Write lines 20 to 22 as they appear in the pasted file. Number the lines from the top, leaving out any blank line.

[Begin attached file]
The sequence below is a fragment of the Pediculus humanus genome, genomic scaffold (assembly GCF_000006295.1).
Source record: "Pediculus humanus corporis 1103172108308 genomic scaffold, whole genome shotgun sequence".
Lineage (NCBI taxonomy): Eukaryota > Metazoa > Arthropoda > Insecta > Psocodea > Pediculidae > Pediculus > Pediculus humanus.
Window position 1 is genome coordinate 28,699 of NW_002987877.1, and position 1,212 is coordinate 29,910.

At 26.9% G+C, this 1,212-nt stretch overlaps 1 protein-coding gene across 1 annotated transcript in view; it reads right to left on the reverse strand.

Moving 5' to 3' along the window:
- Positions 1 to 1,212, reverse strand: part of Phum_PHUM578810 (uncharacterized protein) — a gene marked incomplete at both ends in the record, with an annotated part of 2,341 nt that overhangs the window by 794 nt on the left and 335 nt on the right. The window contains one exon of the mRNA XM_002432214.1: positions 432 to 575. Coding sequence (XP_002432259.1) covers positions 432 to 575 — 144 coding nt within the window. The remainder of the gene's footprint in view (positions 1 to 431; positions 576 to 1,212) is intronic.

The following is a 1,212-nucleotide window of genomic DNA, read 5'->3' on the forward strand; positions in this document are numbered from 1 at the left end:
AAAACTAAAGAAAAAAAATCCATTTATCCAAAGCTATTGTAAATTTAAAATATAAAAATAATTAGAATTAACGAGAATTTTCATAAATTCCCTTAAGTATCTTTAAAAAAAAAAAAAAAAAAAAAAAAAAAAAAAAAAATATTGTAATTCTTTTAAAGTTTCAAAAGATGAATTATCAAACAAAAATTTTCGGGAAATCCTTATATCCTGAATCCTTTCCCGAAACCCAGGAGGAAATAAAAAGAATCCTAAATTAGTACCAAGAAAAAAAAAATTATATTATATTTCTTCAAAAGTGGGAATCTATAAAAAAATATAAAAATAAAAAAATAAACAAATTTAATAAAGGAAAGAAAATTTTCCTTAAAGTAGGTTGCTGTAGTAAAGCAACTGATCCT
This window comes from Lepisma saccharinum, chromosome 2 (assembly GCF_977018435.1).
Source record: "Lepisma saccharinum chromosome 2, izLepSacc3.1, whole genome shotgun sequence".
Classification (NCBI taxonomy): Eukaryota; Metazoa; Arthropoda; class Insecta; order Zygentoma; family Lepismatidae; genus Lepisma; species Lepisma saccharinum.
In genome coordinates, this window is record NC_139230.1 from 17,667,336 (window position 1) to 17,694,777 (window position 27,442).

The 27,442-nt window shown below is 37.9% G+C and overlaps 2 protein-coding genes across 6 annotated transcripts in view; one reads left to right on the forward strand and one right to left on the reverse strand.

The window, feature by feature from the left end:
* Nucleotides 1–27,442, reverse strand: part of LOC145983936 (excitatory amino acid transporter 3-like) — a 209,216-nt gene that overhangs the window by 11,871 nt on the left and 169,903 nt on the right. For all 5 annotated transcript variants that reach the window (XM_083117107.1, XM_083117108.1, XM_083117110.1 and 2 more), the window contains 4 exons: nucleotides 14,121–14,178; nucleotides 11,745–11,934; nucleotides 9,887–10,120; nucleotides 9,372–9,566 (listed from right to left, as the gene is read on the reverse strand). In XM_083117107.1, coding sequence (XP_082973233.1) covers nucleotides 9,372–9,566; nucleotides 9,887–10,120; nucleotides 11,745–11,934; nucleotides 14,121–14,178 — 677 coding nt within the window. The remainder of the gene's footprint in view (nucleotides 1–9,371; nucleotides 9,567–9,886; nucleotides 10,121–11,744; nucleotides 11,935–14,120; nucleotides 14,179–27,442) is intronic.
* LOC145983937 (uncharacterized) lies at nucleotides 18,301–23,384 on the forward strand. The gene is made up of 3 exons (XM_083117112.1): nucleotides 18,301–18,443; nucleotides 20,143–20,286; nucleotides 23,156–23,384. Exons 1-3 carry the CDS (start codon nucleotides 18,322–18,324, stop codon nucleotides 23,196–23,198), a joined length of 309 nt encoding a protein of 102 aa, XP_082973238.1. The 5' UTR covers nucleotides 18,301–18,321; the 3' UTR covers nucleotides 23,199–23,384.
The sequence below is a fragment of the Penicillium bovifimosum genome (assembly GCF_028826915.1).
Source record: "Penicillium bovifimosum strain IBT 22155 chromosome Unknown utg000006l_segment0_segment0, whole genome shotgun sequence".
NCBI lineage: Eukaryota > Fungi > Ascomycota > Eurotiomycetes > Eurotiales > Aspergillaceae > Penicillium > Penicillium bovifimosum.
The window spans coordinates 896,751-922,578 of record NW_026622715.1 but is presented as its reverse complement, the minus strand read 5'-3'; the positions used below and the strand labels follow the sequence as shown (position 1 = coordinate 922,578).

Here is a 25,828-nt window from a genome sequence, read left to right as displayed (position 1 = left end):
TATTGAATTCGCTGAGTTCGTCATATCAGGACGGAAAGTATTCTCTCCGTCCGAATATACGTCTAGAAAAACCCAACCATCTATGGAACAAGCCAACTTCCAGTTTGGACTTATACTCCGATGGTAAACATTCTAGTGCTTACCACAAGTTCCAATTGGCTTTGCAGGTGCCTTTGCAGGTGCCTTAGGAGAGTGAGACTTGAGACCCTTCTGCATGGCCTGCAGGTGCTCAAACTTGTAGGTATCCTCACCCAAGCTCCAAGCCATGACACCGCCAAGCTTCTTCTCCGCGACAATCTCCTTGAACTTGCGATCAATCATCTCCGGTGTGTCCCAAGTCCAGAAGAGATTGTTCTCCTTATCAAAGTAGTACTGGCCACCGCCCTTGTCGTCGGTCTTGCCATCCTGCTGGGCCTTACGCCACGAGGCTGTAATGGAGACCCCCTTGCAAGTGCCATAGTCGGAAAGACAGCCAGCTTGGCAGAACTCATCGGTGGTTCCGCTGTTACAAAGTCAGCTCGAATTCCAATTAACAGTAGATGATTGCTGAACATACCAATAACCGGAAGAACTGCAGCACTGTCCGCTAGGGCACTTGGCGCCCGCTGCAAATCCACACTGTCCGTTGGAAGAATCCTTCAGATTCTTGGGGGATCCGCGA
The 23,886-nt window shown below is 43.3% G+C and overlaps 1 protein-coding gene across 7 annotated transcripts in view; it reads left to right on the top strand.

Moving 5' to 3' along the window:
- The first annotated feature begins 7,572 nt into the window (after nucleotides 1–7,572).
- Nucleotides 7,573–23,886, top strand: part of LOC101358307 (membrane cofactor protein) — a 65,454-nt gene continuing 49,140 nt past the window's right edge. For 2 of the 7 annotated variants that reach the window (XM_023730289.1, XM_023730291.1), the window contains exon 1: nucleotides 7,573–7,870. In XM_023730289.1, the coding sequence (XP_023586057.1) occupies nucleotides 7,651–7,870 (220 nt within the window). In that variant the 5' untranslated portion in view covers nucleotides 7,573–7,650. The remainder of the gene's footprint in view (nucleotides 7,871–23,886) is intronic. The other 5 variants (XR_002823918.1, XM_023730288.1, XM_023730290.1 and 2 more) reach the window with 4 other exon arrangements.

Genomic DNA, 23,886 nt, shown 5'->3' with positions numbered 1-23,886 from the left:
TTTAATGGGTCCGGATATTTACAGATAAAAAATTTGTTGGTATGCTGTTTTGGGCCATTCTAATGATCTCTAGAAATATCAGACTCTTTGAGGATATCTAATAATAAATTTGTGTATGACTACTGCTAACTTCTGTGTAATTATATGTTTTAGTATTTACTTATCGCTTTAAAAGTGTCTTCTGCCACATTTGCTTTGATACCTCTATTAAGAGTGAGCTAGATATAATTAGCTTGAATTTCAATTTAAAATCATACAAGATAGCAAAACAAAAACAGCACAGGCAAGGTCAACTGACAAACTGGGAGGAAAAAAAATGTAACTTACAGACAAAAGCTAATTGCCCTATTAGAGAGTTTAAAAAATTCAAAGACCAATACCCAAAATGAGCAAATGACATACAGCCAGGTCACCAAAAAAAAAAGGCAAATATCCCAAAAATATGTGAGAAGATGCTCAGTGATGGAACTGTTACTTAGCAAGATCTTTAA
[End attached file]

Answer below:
NCBI lineage: Eukaryota > Fungi > Ascomycota > Eurotiomycetes > Eurotiales > Aspergillaceae > Penicillium > Penicillium bovifimosum.
The window spans coordinates 896,751-922,578 of record NW_026622715.1 but is presented as its reverse complement, the minus strand read 5'-3'; the positions used below and the strand labels follow the sequence as shown (position 1 = coordinate 922,578).

Here is a 25,828-nt window from a genome sequence, read left to right as displayed (position 1 = left end):